“We’ve been running a marathon for the past 2 years and now as we approach the end, we’re asking people to sprint.”
I heard a clinician use this analogy last week and it feels like a good way of summing up where we are now.
There was no sign of the calm after the storm as the first face to face network for two years met amid thunder storms in London last week.
While there has been plenty of virtual activity between national colleagues during the pandemic it was fantastic to see people back together in a room for discussions and debates about how provider communications can support the NHS as we move into another phase.
The aim of the day was not only to reflect and reconnect, but also identify the challenges and hot topics of the coming months.
Some of the key things that felt important to me:
NHS performance is suffering at the moment, exacerbated by long years of covid, growing demand and ongoing workforce issues. A&E attendances are now even higher than before the pandemic climbing to 2.03 million, ambulance standards are struggling and the backlog of care is well publicised.
This will come under real scrutiny as the government and public look to value for money linked to the NI rise and growing cost of living. Things could get worse before they better.
#2 From clap to slap
The NHS has been the main story on nightly news bulletins and on the front pages for more than two years. People clapped in the streets for the NHS but now the agenda has moved on.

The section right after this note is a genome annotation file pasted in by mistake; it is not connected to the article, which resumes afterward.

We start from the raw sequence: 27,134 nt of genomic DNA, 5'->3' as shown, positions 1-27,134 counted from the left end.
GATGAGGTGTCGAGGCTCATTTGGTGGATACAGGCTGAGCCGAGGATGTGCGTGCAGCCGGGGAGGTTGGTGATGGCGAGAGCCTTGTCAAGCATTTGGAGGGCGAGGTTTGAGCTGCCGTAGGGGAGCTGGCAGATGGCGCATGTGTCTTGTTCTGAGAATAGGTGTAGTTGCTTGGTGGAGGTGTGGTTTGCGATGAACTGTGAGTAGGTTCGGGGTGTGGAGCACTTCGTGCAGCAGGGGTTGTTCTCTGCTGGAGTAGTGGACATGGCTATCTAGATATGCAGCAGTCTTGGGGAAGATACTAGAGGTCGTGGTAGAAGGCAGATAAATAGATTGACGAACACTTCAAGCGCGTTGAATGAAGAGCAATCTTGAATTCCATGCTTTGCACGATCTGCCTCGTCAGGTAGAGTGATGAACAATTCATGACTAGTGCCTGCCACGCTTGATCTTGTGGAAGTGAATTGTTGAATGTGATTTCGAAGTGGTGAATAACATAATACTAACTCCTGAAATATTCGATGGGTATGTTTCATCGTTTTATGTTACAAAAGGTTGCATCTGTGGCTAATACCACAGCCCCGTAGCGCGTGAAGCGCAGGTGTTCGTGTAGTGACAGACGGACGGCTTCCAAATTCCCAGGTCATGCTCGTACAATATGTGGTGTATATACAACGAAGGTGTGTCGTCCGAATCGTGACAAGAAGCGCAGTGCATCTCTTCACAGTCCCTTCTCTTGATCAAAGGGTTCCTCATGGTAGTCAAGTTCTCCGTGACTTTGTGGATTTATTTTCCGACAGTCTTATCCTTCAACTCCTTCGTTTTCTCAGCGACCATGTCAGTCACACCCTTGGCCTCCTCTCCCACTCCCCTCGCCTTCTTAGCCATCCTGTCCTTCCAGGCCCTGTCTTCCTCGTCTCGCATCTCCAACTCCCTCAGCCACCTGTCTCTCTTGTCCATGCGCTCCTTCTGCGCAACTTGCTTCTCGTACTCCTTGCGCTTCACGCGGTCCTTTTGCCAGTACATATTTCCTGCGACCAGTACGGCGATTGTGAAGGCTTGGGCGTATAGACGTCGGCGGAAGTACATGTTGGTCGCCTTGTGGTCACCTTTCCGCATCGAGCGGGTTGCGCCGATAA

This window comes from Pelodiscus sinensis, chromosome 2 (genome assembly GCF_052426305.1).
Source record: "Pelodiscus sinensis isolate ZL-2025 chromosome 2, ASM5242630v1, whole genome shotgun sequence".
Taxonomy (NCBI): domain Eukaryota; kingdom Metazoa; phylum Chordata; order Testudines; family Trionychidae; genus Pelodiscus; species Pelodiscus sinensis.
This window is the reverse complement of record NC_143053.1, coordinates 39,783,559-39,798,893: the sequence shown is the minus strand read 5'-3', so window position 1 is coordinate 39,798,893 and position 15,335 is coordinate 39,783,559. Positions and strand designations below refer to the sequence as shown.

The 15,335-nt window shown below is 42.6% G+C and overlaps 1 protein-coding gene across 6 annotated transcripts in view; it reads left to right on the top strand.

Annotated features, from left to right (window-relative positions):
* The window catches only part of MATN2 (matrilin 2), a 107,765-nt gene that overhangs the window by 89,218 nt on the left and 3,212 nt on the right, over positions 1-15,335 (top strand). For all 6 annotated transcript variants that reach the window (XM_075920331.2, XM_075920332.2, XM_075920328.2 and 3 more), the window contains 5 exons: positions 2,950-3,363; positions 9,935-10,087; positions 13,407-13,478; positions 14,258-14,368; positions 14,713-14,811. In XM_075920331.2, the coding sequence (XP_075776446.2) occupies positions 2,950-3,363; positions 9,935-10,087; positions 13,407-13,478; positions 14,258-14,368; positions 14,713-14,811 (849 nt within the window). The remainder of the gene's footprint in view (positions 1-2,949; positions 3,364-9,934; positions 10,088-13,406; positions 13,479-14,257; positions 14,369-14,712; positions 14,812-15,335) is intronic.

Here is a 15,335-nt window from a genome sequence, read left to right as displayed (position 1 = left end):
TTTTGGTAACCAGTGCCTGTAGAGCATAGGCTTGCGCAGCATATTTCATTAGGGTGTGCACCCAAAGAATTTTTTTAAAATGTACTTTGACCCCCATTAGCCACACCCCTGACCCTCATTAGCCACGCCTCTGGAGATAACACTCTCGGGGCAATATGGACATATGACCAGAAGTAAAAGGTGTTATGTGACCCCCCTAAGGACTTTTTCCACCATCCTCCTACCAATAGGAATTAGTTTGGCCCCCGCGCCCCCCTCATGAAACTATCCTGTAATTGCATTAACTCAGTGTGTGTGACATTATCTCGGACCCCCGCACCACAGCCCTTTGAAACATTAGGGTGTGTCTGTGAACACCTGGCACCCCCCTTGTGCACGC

The problems around accessing care and the headlines around NHS performance are starting to erode confidence and damage public perception. The national public perception measure is at a 25-year low.
The current workforce pressures must be a huge concern. Burnout, stress, recruitment and retention will be major issues for the NHS in the short, medium and long term. Sadly,there’s still no public plan to tackle this.
How we support and recognise staff will be a significant challenge for communications teams across the country.
#3 Green NHS
This has really moved up the agenda with 78% of trust bosses saying it was a top priority. There’s a real system-wide agenda to improve this and comms must play a big role.
It’s clear that some of the joint working and togetherness forged during the pandemic have cooled somewhat, but Sally North East’s session on ‘clever collabs’ offered some practical advice on embracing system working.
It’s clear that this will be a key theme and as communicators we need to get comfortable working very closely with partners, place and region as the new ICS comes on stream.
This is the new buzzword across the care system but could be the real future of targeted public heath prevention. Jonathan Pearson-Studdart demonstrated some real insights based on data analysis that are being trailed in the North East. This is a hugely exciting area of work with a big comms impact.
#5 Health Inequalities
Thank you to all the members who came along and contributed to such a lively and insightful discussion.
Finally, a massive thanks to Adam, Duncan, Jordan, Caroline and everyone at the NHS Providers team for arranging such a useful session.